We are currently assimilating Doppler velocity and reflectivity observations from the KOUN 10-cm research radar into the NSSL Collaborative Model for Multiscale Atmospheric Simulation (NCOMMAS). We employ ensembles with ~50 members and model grids with ~1-km horizontal grid spacing. The focus of the experiments is to determine how well the development and movement of the Oklahoma City storm can be predicted if the model is initialized with observations during only the first-echo stage of the convective cells. We use the EnKF to assimilate approximately 5 volumes of radar data over a period of 30 min into NCOMMAS. Then, we produce 60- min forecasts initialized with the results of the EnKF assimilation.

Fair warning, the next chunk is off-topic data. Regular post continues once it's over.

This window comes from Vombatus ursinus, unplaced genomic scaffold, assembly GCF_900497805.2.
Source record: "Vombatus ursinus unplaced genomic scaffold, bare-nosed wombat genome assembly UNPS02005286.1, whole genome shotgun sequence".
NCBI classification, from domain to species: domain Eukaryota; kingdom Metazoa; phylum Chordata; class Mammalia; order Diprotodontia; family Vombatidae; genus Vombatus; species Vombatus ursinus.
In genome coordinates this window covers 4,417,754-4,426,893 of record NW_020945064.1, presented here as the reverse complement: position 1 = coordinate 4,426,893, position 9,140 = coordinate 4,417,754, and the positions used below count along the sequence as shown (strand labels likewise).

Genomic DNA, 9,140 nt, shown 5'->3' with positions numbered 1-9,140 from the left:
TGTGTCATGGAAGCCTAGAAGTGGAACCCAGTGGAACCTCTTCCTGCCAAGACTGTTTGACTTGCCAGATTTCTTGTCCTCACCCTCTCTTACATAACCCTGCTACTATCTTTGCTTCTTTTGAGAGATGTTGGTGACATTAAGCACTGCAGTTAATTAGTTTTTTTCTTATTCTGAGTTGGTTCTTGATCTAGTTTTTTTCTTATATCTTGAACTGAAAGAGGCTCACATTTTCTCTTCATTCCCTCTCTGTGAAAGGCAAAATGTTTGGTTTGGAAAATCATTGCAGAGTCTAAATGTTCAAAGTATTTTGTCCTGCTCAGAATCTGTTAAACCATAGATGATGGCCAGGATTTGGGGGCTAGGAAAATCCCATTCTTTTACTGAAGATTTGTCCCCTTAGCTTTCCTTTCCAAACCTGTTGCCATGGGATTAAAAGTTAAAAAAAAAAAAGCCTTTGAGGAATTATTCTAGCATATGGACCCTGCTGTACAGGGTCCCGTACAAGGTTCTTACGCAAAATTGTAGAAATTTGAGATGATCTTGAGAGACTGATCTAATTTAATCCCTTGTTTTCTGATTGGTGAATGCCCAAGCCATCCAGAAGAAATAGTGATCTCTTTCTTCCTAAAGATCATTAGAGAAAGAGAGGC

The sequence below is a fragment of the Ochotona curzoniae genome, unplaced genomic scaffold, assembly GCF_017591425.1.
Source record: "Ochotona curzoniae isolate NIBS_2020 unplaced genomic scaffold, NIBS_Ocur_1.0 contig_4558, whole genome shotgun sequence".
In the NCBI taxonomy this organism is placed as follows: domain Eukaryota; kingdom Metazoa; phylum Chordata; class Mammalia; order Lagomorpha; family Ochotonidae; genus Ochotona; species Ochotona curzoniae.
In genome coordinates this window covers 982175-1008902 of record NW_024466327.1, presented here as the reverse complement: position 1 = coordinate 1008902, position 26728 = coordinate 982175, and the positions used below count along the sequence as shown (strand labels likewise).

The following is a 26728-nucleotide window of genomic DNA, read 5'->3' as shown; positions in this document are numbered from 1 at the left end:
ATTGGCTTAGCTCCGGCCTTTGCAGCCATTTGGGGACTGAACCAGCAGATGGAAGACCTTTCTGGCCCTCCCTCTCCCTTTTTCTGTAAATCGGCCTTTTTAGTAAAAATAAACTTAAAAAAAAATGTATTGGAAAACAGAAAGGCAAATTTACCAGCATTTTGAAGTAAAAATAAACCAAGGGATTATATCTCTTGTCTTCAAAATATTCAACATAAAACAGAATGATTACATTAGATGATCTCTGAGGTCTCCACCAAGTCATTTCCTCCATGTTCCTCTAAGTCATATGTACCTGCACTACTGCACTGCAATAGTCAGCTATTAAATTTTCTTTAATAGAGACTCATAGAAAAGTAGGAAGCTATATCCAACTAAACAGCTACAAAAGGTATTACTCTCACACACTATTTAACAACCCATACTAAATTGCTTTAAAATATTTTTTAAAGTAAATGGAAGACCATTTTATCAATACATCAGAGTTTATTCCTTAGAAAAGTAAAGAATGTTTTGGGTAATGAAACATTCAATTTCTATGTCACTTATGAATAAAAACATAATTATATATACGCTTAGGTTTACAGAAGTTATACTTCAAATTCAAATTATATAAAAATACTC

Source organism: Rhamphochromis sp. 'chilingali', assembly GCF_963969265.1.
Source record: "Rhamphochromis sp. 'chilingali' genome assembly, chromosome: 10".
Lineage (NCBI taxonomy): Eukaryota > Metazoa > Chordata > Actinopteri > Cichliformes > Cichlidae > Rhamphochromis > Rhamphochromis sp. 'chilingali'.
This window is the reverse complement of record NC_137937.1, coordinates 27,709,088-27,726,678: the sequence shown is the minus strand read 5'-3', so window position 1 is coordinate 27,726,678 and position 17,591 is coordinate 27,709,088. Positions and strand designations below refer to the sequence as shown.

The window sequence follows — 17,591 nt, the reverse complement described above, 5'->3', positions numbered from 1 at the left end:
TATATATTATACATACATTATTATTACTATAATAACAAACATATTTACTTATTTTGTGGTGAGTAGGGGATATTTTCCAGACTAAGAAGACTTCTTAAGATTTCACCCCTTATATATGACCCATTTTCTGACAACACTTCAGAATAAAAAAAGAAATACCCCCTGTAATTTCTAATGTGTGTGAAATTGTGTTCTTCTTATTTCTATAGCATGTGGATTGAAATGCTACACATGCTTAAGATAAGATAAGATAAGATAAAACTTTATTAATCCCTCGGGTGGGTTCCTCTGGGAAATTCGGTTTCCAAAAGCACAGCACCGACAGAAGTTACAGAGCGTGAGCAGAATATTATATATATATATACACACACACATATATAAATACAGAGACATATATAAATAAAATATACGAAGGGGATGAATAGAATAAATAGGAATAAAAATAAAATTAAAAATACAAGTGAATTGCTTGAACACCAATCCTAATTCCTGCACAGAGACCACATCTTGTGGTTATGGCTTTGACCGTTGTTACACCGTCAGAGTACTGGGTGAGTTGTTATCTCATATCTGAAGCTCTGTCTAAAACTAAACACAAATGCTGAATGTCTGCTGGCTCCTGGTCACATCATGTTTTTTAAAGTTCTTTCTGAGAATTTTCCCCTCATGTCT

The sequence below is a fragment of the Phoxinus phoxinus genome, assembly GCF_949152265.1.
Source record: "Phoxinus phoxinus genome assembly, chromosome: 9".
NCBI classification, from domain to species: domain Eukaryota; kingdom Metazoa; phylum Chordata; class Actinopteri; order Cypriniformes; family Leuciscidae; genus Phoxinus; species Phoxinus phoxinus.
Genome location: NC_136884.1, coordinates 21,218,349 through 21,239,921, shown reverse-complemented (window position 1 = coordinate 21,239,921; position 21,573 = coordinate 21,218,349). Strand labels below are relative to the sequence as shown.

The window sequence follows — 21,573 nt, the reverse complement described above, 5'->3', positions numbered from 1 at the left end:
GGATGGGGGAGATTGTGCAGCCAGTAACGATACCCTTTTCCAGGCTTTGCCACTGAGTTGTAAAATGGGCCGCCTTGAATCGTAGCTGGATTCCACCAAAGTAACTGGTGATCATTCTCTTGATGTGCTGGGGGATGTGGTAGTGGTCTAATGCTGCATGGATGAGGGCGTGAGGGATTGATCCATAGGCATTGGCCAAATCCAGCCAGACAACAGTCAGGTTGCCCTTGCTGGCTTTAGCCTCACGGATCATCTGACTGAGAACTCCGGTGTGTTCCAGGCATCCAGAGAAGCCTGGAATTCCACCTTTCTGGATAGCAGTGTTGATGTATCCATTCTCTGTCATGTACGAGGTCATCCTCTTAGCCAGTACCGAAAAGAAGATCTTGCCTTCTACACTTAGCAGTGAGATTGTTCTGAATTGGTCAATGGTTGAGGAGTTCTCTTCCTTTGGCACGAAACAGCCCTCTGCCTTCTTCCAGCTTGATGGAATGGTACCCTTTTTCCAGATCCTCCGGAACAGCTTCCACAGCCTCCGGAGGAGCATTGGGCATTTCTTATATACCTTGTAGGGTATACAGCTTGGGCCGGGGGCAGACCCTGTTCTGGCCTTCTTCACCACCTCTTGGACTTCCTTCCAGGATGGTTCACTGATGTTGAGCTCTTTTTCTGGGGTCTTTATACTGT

Preliminary results are so far encouraging both the growth of the Oklahoma City storm and the weakening of other nearby cells are predicted. At the conference, we will discuss how the assimilation and prediction results depend on a number of factors, including the model grid resolution, the method for populating the initial ensemble, the number of radar-data volumes that are assimilated, and the model microphysical parameterizations.